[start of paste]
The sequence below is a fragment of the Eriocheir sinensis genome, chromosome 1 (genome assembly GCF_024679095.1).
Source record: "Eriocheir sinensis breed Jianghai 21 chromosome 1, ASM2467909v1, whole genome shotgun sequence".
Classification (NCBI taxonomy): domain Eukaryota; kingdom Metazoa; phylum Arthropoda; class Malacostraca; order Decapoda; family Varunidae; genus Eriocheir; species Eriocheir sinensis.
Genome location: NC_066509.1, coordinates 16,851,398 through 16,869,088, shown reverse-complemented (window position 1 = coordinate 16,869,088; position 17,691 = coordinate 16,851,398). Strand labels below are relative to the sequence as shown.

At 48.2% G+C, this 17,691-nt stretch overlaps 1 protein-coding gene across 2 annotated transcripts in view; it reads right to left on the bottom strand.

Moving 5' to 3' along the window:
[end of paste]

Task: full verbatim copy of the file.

The sequence below is a fragment of the Eriocheir sinensis genome, chromosome 1 (genome assembly GCF_024679095.1).
Source record: "Eriocheir sinensis breed Jianghai 21 chromosome 1, ASM2467909v1, whole genome shotgun sequence".
Classification (NCBI taxonomy): domain Eukaryota; kingdom Metazoa; phylum Arthropoda; class Malacostraca; order Decapoda; family Varunidae; genus Eriocheir; species Eriocheir sinensis.
Genome location: NC_066509.1, coordinates 16,851,398 through 16,869,088, shown reverse-complemented (window position 1 = coordinate 16,869,088; position 17,691 = coordinate 16,851,398). Strand labels below are relative to the sequence as shown.

At 48.2% G+C, this 17,691-nt stretch overlaps 1 protein-coding gene across 2 annotated transcripts in view; it reads right to left on the bottom strand.

Moving 5' to 3' along the window: